Okay, I debated whether to post this but there was indeed something therapeutic about writing these experiences out. Small group experiences. We’ve had nothing to do with small groups for several years now, and I think you’ll see why. The below experiences are the truth. However, I think some of them could be developed into Christian “Onion” (satire) stories. Perhaps for your amusement, more than anything else, I present these experiences from 5 small groups at 2 churches over several years time. And by the way, for any new reader who could stumble upon this, I strongly believe that Christians need close relationships with one another. I know it is possible for small groups to function well. But from our experience they are plagued with problems, and traditional Bible study groups or Sunday school classes have proved better. Here goes…
In one group, the TV was a problem! The TV would stay on as long as possible, not turned off until it was absolutely necessary because it was hindering the group. Sometimes the TV was not turned off, but the volume turned down. The group leader would keep looking at the TV to see what was happening even though the volume was low. I’m serious. It was very distracting. Uh, if TV is more important than small group, maybe you should not host/lead a group. Or maybe you should lead the group on a different night than the critical TV programming.
One group, more so than others, was primarily a superficial socialization club. The group began at 6pm, and there was socialization for a full hour or even slightly more. Then there was about 15 minutes of vague sermon discussion followed by logistic discussion (babysitting, etc as the group had a lot of children), and with 1 or 2 minutes left there was a quick request for prayer concerns. We thought the lengthy hour of socialization would only last the first couple weeks to help people get to know each other. But this went on for 3 months! After 3 months we casually suggested that socialization time should be decreased, and more time allotted for the spiritual. We were told that the group had to remain primarily social for 2 years, and after 2 years it could move into a deeper spiritual dynamic. I’m serious. No joke. We politely left the group after this, as we had no interest in a socialization club for 2 years.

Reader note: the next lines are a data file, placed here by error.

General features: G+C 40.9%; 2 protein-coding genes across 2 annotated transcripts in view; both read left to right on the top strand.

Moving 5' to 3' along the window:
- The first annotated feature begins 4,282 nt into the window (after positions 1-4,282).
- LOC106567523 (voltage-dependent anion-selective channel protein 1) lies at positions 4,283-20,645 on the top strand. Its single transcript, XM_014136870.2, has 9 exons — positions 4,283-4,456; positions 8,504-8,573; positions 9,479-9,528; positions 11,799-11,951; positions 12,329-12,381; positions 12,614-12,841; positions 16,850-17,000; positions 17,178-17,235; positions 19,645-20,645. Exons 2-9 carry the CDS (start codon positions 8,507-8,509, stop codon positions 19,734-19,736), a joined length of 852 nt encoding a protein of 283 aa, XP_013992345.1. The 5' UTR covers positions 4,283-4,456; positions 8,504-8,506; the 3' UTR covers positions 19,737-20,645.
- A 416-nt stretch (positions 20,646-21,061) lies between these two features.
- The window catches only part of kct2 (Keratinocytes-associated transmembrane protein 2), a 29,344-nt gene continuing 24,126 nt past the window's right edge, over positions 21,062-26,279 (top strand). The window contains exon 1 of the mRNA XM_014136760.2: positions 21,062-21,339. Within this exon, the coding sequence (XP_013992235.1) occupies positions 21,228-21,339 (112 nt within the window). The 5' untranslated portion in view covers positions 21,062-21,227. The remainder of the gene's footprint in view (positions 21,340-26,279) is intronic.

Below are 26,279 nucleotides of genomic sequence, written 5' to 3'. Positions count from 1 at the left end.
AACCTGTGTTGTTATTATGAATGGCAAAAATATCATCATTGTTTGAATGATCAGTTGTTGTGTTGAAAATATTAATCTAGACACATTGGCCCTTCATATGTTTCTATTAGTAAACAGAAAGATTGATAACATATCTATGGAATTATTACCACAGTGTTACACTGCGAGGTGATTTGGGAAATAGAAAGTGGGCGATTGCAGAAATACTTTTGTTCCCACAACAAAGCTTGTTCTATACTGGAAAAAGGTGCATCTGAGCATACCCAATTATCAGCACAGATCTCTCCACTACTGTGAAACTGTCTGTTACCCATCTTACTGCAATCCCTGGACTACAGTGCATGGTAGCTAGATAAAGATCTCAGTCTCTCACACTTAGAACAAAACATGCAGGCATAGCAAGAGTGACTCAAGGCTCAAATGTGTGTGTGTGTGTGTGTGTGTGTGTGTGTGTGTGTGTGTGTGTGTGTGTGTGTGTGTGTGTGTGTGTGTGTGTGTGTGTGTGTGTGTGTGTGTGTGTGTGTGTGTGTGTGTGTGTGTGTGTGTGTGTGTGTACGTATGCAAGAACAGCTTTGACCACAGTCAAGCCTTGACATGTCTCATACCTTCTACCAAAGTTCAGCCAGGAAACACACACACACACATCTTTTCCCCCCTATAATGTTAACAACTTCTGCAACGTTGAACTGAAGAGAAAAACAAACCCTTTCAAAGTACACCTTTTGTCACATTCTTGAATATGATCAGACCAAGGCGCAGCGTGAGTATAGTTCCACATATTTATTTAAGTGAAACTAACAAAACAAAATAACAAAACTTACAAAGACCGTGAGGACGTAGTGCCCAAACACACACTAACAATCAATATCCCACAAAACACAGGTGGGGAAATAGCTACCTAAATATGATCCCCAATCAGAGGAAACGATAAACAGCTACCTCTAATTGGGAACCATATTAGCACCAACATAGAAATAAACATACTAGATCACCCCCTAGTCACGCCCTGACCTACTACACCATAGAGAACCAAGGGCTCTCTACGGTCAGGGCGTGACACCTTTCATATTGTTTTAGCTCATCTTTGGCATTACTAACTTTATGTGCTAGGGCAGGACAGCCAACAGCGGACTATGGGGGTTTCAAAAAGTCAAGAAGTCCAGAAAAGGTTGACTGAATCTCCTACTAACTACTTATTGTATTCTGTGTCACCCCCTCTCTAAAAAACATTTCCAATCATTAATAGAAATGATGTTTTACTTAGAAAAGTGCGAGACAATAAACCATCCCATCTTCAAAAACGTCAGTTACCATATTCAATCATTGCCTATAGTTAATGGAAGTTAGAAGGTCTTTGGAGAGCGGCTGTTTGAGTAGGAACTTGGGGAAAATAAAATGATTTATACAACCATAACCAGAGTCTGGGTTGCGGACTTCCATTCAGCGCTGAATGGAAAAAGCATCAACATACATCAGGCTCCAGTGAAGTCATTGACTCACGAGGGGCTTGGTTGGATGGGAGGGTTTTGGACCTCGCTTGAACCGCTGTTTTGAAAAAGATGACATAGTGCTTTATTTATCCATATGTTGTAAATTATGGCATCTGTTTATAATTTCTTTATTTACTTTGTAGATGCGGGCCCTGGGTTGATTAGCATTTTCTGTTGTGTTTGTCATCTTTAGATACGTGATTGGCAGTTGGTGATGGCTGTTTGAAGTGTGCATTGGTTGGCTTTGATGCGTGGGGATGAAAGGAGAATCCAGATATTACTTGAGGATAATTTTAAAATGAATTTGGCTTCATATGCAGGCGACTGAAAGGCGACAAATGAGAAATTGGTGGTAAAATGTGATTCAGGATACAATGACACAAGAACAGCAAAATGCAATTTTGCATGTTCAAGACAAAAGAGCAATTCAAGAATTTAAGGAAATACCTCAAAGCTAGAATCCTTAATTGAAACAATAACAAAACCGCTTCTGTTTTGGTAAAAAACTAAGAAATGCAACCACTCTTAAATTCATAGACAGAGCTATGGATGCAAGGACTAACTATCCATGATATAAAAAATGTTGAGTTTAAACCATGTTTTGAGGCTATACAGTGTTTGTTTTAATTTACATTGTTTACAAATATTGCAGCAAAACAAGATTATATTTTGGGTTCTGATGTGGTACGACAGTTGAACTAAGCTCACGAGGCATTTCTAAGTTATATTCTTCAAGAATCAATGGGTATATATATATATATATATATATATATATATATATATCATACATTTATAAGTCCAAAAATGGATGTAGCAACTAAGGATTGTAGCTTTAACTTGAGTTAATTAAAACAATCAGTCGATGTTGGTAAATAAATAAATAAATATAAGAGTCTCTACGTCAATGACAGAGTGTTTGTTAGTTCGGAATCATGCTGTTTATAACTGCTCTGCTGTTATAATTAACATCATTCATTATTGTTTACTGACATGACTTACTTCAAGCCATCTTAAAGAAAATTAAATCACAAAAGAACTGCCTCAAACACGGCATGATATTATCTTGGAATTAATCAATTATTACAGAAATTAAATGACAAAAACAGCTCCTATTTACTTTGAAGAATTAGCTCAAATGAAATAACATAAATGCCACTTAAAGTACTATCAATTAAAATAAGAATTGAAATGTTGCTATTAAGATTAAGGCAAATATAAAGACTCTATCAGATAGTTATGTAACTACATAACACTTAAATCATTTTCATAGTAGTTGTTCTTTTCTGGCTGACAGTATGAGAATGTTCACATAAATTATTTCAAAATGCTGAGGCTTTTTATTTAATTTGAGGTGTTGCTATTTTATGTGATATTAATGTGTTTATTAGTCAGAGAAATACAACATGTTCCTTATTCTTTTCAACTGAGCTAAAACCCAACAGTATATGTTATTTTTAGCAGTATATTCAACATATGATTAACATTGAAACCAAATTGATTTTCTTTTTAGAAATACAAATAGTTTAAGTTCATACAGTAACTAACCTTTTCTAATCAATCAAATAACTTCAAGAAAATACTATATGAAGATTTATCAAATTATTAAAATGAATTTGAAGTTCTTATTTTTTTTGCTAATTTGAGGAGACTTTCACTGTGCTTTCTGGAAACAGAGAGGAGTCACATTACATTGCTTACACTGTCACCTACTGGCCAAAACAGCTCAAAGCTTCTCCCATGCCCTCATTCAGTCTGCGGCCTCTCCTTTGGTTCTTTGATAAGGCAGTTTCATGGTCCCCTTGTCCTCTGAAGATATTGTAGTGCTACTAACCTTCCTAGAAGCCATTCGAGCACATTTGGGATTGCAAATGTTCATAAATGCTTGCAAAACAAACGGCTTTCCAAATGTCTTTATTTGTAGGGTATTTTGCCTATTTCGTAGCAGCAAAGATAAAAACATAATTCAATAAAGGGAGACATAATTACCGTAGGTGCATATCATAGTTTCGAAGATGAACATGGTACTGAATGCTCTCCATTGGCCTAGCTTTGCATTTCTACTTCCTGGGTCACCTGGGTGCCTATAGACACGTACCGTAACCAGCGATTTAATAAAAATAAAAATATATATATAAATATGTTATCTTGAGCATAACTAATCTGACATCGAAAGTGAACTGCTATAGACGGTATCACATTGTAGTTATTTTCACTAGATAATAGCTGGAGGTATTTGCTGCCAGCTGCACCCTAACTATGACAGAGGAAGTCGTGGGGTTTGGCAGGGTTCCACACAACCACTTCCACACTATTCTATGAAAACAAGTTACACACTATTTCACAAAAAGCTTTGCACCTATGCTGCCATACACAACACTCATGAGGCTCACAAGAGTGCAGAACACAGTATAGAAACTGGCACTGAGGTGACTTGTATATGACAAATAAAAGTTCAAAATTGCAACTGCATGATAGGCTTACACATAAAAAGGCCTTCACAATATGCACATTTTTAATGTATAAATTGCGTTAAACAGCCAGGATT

Oh, and regarding the above group, we were assigned to it. This group was all young married couples (and one single mom). Most were in their late 20’s, and all the kids were under age 5. Including 2 sets of twins! And they put us in this group?! My spouse and I were about 40 at the time, married many years, but no children. We were the odd ones out. What were they thinking putting us in this group?
In a couple groups, it was evident that everyone already had established Christian friendships outside of group. They had no time for new friendship. Apparently they joined a group because it was the church expectation. Small group was simply a slot on the calendar one night a week. But my spouse and I were lonely, isolated and seeking genuine Christian friendship and spiritual connection. None was to be found.
At the one church, there was a big emphasis on being in a small group near your home, so that everyone in the group was truly doing life together and would be likely to intersect in the community. You were assigned a group, and apparently the pastor in charge of this failed map reading in school. He sent us to 2 groups 30 minutes from our house, and we knew there were groups only 5 -10 minutes from us. What the?! And the 2 groups 30 minutes away were in an unfamiliar part of town where we literally never went. We brought this up to the said pastor, but our request denied for closer groups. He claimed they were close to us. Uh, we know where we live!!
In one group, the leader used an e-mail address as the main way to contact him but he rarely checked the given e-mail address. He admitted this, and would apologize in advance if he never got back to us or it took a long time. Umm, why not give us an e-mail address you actually check?? The leader should be at least somewhat accessible. While this leader was a nice Christian guy, he also seemed very busy/overwhelmed by life, and without proper time to lead a group.
In 2 of the groups, after 10-15 minutes of socialization, the men and women divided into separate locations in the home. I’m not keen on that and prefer mixed sex groups, but regardless, the problem was more than that. In the one group, well, how do I even describe how this woman led us? No prepared lesson. No sermon discussion. She would…ramble on for about 30 minutes about her life that week, and it was like emotional babble, and occasionally she would say something about “God helping her” or ask us a vague spiritual question. The leader in the other group, to make a long story short, essentially led us in gossip and asked prying questions. I am all for being real, but this was not being real but inappropriately intrusive. Sharing should happen naturally, and not be forced.
Well, I guess those speak for themselves? Or am I too picky? Except for a couple, we gave these groups 3 – 6 months. So please don’t think we were quick quitters, without the needed patience for community to develop.
Maybe these examples could be used to help trouble shoot potential small group problems ahead of time.
Maybe small group leaders need to be more carefully chosen.
Maybe groups need to be monitored better by pastoral staff.
Maybe group leaders need better training, and the trainers should assume nothing – such as assuming the TV in the home will be turned off!
I realize that life in community will never be easy.
But most of the above problems should not have been…